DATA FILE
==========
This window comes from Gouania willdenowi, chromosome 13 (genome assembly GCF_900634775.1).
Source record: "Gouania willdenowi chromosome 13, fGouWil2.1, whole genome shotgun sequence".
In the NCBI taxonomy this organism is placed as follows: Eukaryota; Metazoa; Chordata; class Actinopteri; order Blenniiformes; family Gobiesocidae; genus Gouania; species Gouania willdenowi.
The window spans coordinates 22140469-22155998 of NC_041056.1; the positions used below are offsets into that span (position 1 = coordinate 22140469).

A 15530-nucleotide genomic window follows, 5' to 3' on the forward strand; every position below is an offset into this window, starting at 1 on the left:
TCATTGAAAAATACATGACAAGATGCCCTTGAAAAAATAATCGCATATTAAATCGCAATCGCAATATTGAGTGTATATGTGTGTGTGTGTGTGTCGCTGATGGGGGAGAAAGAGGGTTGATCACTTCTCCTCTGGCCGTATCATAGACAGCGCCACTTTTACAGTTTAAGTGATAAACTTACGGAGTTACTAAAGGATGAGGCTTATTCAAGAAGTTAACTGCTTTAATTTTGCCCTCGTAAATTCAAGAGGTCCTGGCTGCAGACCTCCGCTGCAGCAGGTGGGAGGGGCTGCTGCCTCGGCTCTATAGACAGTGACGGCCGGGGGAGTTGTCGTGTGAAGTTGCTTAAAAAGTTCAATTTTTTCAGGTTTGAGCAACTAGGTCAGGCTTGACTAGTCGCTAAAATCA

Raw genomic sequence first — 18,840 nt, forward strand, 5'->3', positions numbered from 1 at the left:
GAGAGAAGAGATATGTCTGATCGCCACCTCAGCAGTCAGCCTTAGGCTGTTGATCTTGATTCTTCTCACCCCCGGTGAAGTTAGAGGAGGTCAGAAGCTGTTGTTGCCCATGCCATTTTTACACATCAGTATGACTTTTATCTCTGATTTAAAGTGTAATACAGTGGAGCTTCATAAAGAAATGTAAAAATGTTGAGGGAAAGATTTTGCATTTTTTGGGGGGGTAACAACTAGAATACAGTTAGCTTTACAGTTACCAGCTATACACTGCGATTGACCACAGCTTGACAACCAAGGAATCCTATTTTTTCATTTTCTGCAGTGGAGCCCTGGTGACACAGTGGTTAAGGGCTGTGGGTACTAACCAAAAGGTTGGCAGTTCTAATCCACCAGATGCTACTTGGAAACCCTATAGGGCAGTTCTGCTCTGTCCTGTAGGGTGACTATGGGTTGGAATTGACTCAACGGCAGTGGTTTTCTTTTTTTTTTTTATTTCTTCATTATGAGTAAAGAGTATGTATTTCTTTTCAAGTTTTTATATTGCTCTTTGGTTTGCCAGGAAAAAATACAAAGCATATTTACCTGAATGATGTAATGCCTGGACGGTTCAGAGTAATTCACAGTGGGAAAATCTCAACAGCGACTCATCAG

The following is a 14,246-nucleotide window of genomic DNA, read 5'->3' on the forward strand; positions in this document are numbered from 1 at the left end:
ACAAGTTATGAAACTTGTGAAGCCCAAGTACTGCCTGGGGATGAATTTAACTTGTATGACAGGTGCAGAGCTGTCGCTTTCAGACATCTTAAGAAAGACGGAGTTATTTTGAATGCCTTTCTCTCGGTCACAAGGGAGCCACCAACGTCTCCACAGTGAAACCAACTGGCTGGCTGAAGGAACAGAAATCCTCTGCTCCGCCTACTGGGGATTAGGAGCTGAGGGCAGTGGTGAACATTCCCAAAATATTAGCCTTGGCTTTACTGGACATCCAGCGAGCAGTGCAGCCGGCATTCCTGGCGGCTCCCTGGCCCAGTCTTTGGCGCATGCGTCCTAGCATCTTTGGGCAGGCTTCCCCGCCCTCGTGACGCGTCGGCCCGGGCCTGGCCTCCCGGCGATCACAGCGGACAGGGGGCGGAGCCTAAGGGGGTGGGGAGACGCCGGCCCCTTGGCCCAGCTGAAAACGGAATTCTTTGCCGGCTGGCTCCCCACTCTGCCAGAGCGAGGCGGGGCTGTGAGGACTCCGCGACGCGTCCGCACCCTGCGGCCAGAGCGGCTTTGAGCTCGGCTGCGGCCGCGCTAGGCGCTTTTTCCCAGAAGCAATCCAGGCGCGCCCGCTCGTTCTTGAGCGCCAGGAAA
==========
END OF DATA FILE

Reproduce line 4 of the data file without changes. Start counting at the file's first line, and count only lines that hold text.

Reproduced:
The window spans coordinates 22140469-22155998 of NC_041056.1; the positions used below are offsets into that span (position 1 = coordinate 22140469).